The National Aeronautics and Space Administration's Graphics Standards Manual was created by Danne & Blackburn in 1974 when NASA changed from its original crest-based logo to the 'worm' logotype that's now so familiar. The manual was revived in 2015 thanks to a Kickstarter campaign to fund its reissue. Jesse Reed and Hamish Smyth's glorious new 220-page version of the case-bound NASA document comes with 'static shielding' packaging and is available for purchase.
07. British Rail (opens in new tab)(opens in new tab)
Certain members of the Creative Bloq team have spent hours poring over the British Rail corporate identity manual and it's easy to see why. Epic levels of obsessive behaviour abound in the guide, which dates back to 1965, and some of the pictograms are a delight. Want to own your own copy? You're in luck; after a successful Kickstarter campaign, designer Wallace Henning has created a high-specification recreation of the original manual that you can order now; find out more here (opens in new tab).
08. Channel 4 (opens in new tab)(opens in new tab)
Channel 4's comprehensive style guide leaves no room for confusion on how its brand is used. The guide is 46 pages long, each of which is clean and clear, stating a single guideline per page, often accompanied by a graphic for visual reference. If that's not enough meticulous branding rules for you, there are also dedicated style guides for E4, Film4, More4 and more.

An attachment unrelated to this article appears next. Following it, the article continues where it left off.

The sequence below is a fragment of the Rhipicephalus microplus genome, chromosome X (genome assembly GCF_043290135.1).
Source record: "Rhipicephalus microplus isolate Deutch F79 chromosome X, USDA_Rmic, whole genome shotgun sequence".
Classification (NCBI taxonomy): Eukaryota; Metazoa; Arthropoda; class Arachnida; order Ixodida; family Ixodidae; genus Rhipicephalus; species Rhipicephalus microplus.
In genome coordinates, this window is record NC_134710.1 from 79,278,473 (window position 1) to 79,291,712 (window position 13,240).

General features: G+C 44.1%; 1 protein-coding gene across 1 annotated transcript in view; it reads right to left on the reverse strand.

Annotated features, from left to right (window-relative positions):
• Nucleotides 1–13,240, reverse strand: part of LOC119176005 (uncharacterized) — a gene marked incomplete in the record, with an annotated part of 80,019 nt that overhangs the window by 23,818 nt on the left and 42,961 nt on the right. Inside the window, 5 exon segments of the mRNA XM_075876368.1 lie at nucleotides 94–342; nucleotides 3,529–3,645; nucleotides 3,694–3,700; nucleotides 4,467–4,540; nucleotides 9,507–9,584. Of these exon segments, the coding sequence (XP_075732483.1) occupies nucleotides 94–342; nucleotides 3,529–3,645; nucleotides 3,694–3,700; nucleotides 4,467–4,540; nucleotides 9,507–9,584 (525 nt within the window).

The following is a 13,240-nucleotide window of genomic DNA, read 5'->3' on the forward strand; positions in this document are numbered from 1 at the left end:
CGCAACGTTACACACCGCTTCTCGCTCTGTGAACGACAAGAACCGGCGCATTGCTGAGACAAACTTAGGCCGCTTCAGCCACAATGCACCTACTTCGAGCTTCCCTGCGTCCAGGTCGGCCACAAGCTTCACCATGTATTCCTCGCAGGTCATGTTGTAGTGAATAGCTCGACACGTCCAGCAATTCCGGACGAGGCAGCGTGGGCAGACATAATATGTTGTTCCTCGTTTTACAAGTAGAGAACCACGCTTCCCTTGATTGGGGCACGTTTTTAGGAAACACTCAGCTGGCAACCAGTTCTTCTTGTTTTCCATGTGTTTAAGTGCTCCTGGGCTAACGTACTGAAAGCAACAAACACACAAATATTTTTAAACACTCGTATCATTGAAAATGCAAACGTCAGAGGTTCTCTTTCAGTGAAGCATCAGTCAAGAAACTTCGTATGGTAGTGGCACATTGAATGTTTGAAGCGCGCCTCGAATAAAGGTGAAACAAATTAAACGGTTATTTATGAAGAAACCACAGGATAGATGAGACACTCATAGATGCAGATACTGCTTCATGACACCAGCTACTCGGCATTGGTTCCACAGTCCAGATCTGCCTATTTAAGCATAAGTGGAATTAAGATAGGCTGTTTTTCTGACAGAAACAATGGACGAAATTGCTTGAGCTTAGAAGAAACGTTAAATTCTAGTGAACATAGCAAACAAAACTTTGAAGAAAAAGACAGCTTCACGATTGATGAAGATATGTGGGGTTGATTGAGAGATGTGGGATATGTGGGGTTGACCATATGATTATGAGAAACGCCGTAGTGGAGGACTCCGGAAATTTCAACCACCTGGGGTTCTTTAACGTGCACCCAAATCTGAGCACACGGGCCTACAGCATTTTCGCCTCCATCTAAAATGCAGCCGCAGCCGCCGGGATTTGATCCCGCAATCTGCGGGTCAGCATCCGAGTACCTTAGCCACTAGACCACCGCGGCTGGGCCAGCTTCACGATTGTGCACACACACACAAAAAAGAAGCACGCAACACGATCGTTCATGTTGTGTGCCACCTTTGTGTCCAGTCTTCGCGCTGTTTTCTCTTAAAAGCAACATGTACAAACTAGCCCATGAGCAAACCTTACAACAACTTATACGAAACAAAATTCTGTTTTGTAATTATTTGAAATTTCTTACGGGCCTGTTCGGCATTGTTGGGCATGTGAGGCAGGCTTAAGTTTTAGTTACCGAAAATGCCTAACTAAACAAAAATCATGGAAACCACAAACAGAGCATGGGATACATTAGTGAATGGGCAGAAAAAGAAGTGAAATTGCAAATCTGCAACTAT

09. Skype (opens in new tab)(opens in new tab)
The Skype style guide is brilliant for many reasons – its cool illustrations being one of them. The communication network hasn't filled its guide with pages of industry jargon, it simply employs easy-to-understand explanations and graphics to get its point across.
10. Barbican (opens in new tab)
The Barbican theatre's identity "is not just a logo. It is a design scheme composed of a number of core elements that come together to create a distinctive look and feel that makes the Barbican brand instantly recognisable". Which is why this guide is so important. The bold and colourful PDF is as well put together as you'd expect from a leading arts company. The Barbican allows a degree of creative flexibility for designers tasked with using its identity, and takes you through exactly how to achieve that. Which is nice.
11. Firefox (opens in new tab)(opens in new tab)
Mozilla has ditched its old style guide for Firefox and introduced a whole new design language, Photon, to help web designers create beautiful products for Firefox users. As well as useful guidelines and principles, the online Photon Design System guide includes reusable UI components, templates, and other resources for building consistent and recognisable products across all platforms.
12. Macmillan (opens in new tab)(opens in new tab)
Cancer charity Macmillan's identity design guide covers for everything from signage to infographics, as well as tips on how to use the brand's familiar green colours and which photos are best used as the image silhouettes you'll find in the charity's marketing material. Unlike many of the style guides on this list, Macmillan offers explanations for many of its rules, to explain the thinking behind them and help fix them in readers' minds.